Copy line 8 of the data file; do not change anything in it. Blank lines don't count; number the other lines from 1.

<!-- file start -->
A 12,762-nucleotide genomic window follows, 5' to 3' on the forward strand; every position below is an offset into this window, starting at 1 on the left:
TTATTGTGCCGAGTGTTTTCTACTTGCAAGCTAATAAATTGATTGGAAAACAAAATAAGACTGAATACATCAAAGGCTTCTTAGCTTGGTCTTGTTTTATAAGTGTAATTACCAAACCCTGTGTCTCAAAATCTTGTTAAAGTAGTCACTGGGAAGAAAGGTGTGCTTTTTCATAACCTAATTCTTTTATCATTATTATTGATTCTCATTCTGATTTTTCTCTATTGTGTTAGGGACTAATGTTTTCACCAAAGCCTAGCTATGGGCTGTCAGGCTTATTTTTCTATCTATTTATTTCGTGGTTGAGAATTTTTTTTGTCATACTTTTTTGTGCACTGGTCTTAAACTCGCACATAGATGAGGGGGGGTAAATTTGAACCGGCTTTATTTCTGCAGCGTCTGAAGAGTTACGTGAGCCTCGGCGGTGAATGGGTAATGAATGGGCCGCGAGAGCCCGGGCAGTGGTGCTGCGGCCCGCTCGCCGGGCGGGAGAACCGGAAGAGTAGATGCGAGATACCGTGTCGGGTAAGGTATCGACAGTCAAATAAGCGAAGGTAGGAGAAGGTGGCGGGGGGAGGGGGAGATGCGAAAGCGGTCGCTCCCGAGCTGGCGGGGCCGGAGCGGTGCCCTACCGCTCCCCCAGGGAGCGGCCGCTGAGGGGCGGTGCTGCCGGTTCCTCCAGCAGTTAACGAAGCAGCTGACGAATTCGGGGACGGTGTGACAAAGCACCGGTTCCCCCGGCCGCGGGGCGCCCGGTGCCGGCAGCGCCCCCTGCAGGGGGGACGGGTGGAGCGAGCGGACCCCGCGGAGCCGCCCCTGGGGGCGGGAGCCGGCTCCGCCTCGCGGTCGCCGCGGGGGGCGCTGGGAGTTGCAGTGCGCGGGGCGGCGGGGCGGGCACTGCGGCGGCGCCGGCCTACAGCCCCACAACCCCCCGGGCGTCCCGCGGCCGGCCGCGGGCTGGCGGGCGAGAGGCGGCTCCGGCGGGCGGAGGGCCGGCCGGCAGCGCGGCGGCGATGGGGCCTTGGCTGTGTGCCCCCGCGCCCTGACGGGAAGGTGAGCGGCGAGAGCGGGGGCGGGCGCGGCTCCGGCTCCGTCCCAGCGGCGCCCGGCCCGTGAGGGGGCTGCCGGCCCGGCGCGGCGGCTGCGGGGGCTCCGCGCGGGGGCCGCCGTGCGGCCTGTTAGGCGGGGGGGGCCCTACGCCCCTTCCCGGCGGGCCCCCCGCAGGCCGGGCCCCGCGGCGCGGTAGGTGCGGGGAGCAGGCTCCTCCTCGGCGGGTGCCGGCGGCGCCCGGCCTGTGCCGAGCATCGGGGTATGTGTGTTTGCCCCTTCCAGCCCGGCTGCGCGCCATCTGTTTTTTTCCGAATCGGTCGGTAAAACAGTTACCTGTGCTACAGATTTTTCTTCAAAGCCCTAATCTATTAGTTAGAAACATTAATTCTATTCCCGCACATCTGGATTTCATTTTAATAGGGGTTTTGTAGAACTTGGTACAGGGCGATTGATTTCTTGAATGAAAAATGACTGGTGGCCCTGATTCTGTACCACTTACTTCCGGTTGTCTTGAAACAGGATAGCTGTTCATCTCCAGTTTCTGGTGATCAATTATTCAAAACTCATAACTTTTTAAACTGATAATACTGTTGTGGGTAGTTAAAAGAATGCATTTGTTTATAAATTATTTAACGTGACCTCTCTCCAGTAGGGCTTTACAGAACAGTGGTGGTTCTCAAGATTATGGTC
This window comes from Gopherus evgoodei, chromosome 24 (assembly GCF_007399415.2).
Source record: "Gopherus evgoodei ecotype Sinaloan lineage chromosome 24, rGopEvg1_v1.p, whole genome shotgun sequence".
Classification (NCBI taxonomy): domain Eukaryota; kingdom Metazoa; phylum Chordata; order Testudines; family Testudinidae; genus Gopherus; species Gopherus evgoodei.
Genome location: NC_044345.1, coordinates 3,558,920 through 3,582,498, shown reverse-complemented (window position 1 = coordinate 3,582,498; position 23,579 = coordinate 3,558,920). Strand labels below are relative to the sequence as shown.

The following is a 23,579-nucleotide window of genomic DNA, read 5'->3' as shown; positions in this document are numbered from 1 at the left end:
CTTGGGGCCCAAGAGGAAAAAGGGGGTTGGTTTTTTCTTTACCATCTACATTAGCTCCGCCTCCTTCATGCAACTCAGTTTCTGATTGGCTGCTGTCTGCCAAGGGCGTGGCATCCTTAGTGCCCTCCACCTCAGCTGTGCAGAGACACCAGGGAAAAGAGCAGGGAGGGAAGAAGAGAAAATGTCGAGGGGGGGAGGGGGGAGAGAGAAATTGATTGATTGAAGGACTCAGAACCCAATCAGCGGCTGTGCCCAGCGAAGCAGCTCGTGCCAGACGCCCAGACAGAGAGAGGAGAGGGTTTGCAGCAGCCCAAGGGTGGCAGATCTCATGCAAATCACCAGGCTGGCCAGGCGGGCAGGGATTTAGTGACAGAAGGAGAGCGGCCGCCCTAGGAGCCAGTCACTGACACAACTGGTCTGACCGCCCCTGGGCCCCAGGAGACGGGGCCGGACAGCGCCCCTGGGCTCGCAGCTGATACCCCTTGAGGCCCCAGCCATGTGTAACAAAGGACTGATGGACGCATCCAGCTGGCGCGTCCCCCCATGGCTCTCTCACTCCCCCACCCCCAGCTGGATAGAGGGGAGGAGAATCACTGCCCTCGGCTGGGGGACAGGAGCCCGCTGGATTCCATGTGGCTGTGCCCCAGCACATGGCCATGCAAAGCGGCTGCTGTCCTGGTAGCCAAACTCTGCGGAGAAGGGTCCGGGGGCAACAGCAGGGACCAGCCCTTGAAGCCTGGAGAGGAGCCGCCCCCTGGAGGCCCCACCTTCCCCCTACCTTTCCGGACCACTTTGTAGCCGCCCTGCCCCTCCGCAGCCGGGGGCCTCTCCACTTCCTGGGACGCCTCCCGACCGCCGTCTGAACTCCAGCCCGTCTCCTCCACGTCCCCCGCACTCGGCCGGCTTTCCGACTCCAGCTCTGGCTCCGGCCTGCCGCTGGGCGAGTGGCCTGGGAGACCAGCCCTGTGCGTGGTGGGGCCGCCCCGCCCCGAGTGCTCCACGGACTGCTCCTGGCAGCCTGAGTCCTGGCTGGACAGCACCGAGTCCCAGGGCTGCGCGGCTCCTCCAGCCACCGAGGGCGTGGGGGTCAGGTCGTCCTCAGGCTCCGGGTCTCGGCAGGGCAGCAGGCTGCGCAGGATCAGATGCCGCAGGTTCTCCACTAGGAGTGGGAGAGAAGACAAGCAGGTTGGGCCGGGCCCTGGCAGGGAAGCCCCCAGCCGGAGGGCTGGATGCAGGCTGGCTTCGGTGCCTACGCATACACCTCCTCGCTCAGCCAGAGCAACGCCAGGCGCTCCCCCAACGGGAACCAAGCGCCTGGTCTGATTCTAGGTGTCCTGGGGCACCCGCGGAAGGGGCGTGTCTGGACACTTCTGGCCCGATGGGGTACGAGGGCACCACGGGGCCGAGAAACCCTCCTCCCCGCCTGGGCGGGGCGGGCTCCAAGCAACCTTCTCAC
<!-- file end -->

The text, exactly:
CTTGGGGCCCAAGAGGAAAAAGGGGGTTGGTTTTTTCTTTACCATCTACATTAGCTCCGCCTCCTTCATGCAACTCAGTTTCTGATTGGCTGCTGTCTGCCAAGGGCGTGGCATCCTTAGTGCCCTCCACCTCAGCTGTGCAGAGACACCAGGGAAAAGAGCAGGGAGGGAAGAAGAGAAAATGTCGAGGGGGGGAGGGGGGAGAGAGAAATTGATTGATTGAAGGACTCAGAACCCAATCAGCGGCTGTGCCCAGCGAAGCAGCTCGTGCCAGACGCCCAGACAGAGAGAGGAGAGGGTTTGCAGCAGCCCAAGGGTGGCAGATCTCATGCAAATCACCAGGCTGGCCAGGCGGGCAGGGATTTAGTGACAGAAGGAGAGCGGCCGCCCTAGGAGCCAGTCACTGACACAACTGGTCTGACCGCCCCTGGGCCCCAGGAGACGGGGCCGGACAGCGCCCCTGGGCTCGCAGCTGATACCCCTTGAGGCCCCAGCCATGTGTAACAAAGGACTGATGGACGCATCCAGCTGGCGCGTCCCCCCATGGCTCTCTCACTCCCCCACCCCCAGCTGGATAGAGGGGAGGAGAATCACTGCCCTCGGCTGGGGGACAGGAGCCCGCTGGATTCCATGTGGCTGTGCCCCAGCACATGGCCATGCAAAGCGGCTGCTGTCCTGGTAGCCAAACTCTGCGGAGAAGGGTCCGGGGGCAACAGCAGGGACCAGCCCTTGAAGCCTGGAGAGGAGCCGCCCCCTGGAGGCCCCACCTTCCCCCTACCTTTCCGGACCACTTTGTAGCCGCCCTGCCCCTCCGCAGCCGGGGGCCTCTCCACTTCCTGGGACGCCTCCCGACCGCCGTCTGAACTCCAGCCCGTCTCCTCCACGTCCCCCGCACTCGGCCGGCTTTCCGACTCCAGCTCTGGCTCCGGCCTGCCGCTGGGCGAGTGGCCTGGGAGACCAGCCCTGTGCGTGGTGGGGCCGCCCCGCCCCGAGTGCTCCACGGACTGCTCCTGGCAGCCTGAGTCCTGGCTGGACAGCACCGAGTCCCAGGGCTGCGCGGCTCCTCCAGCCACCGAGGGCGTGGGGGTCAGGTCGTCCTCAGGCTCCGGGTCTCGGCAGGGCAGCAGGCTGCGCAGGATCAGATGCCGCAGGTTCTCCACTAGGAGTGGGAGAGAAGACAAGCAGGTTGGGCCGGGCCCTGGCAGGGAAGCCCCCAGCCGGAGGGCTGGATGCAGGCTGGCTTCGGTGCCTACGCATACACCTCCTCGCTCAGCCAGAGCAACGCCAGGCGCTCCCCCAACGGGAACCAAGCGCCTGGTCTGATTCTAGGTGTCCTGGGGCACCCGCGGAAGGGGCGTGTCTGGACACTTCTGGCCCGATGGGGTACGAGGGCACCACGGGGCCGAGAAACCCTCCTCCCCGCCTGGGCGGGGCGGGCTCCAAGCAACCTTCTCAC